I have a friend who I always thought had the most perfect, straight, white teeth... Gotten to know her more in the past year or so and it turns out she had neglected her teeth for many years, and the reason they're now so perfect is she had several implants and also veneers. Another friend lost her front teeth in an accident so has partial dentures from when she was about 20 and I never even knew until she told me. It's much more common than you think for people to have dentures and/or extensive work done. Even people with really terrible teeth can be helped, so don't despair.


Well-known member
Oct 13, 2015
Las Vegas, NV
I'm so sorry about your situation. I second all of JBKBs advice, you gotta find a dentist who is phobic friendly and get this taken care of so you can smile again.

My dental fear stemmed from a bad appointment when I was in high school. cut to about 10ish so years later, one back molar broke and my mom dragged me to a dentist. 2 of my back molars (30 and 19) were decayed and needed dental work badly. When I look back at the last 10 years, I realized what did the most 'damage' to my teeth. For 1 year, I had PMDD symptoms badly (Premenstrual dysphoric disorder is gynecological in nature but it causes intense depression and mood swings). Due to side effects/symptoms I would drink energy drinks and sodas a lot, especially at night and not brush me teeth as often or as well. I'm convinced that year did the most damage. It sucks and i'm angry at myself for not taking care of my teeth. 1 molar needed a crown and the other had to be extracted and now i'm in the process of getting an implant. However, now that I am 7 procedures in to my healthier smile I'm putting that past behind me. When I brush my teeth I'm happy with what I see. I know you can do it. I've heard from other people on the website that the dentures really improve your quality of life. You'll get there and you'll get through this! There are so many options for treatment for phobics. Look around this website- they go into all different kinds of ways for dentist to treat phobics.



Well-known member
Jul 28, 2015
Hi there,

Sorry to hear about your situation. I can certainly relate to feeling ashamed of your teeth and feeling like it holds you back in life. I've had crowded teeth all my life, and then they started decaying over the years - including a very visible front tooth. I was lucky that no one really made any mean comments to my face, and that I managed to have a great circle of friends around me, but for years, my teeth just seemed like a hopeless situation, and one that felt impossible to overcome.

Luckily, my longtime boyfriend intervened and forced me to see a dentist last summer. The biggest thing that I've learned since starting this journey is that finding a patient, compassionate dentist makes all the difference. A good dentist won't judge, and will just want to help you. They won't berate you or make you feel bad, they will just want to fix things. They will have seen everything, and nothing will phase them. I'd read this over and over again for years (yes, I lurked here for years!!) and never believed it, but it's true.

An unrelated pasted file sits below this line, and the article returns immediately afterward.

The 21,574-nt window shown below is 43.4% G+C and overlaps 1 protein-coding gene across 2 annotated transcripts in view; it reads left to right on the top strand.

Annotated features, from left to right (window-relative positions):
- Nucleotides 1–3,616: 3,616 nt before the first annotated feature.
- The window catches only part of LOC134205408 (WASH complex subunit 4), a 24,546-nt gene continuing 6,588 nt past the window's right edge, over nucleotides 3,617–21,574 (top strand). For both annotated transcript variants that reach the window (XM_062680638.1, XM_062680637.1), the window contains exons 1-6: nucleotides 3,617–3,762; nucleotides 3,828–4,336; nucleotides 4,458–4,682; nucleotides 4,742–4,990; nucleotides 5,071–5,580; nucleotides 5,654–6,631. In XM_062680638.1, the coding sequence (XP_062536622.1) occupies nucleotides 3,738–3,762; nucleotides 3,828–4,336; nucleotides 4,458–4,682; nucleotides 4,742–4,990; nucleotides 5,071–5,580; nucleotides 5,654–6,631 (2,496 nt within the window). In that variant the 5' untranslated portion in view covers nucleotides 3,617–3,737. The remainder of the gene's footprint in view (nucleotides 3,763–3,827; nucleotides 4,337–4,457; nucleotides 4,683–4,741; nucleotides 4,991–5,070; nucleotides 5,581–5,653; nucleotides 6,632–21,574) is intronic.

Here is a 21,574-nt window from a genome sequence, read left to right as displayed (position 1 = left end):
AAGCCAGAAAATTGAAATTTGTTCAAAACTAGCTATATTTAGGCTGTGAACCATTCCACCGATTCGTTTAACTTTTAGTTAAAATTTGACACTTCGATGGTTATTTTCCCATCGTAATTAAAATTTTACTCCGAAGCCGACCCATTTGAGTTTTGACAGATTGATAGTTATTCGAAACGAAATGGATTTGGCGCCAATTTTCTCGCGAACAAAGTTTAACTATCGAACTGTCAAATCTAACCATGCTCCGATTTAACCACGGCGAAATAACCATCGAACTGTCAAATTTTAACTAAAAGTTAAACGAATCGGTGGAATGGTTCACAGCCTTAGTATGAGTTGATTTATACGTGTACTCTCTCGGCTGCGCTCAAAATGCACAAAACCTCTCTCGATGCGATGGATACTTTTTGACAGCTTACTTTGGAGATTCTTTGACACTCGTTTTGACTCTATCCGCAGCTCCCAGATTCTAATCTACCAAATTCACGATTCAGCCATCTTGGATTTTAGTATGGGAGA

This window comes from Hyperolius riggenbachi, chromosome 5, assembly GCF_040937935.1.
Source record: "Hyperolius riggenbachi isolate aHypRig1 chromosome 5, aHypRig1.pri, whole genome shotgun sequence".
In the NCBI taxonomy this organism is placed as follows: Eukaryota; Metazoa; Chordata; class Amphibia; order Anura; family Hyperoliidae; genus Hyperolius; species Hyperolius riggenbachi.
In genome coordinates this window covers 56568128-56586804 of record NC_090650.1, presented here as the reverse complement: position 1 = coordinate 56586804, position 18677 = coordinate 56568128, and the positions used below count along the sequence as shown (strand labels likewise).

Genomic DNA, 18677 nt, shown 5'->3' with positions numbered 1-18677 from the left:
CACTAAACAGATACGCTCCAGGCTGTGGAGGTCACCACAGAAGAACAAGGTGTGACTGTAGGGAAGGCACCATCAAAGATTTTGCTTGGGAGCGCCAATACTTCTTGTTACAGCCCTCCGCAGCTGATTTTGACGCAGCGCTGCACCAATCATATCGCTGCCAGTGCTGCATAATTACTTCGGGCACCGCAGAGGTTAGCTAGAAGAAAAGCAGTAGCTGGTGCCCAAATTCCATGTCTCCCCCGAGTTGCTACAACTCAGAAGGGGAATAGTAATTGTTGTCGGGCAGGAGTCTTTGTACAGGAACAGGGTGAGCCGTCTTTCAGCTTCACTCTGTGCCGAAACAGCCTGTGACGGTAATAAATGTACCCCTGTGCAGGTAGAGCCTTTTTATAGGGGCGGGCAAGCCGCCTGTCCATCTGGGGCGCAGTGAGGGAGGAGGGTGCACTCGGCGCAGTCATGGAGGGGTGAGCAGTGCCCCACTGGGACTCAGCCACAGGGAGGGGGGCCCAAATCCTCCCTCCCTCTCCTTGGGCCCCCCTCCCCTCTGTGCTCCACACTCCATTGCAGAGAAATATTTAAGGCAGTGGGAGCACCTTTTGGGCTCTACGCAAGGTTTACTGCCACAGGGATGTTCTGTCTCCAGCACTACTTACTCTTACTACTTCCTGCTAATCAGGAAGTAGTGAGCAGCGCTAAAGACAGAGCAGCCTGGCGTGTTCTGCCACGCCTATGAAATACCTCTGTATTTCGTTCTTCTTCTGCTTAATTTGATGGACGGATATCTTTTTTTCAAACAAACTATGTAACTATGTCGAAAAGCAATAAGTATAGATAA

It is so hard to take that first step, but it is important to do it sooner than later. It isn't easy but it does get less scary. I lived with on and off pain for years, sometimes severe, and when I finally admitted this to my dentist, he just said that it was a testament to my strength. I was shocked when he said this, because I'd always thought of my pain as a sign of weakness for not being able to face my fears, but it really makes sense, because it is not easy to live through that. You are stronger than you think you are!!

I don't have dentures so I can't give you any insight on that. But modern dentistry has come a long way and you would be amazed at what they can do to restore your smile, so I am fairly sure that you won't completely toothless.

Take things one step at a time. The first step is to find a dentist that will work with you and your fears, and to go from there.

All the best to you. You can do it!!
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Super Moderator
Jun 24, 2012
I'm not familiar with all the ways they have of working with people with gum loss, but I know for a fact there is lots they can do, and they will definitely be able to help you! There are implants, partial implants that can help dentures stay on, and all sorts of treatments.

I'll second everyone else's advice in that finding a kind dentist is number one priority. It makes ALL the difference in the world. It's the difference between being terrified of an appointment and being merely nervous, but having the comfort of knowing your dentist is going to be patient and compassionate.

Please don't be embarrassed or ashamed. I lost all my teeth at 25 and have full dentures now. Dentists see a variety of different patients who have all sorts of different problems. None of the dentists I saw batted an eye, and my teeth really were severely damaged, every single one of them.

But before you go through all these worst-case scenarios, the first step is getting assessed, because it may not be as hopeless as you think.

I've been where you are, and I promise there's a way through. The first step is seeing a dentist. It's a big, scary step, but if you've been dreading and worrying over something for years, you build it up in your mind to be something much scarier than it is.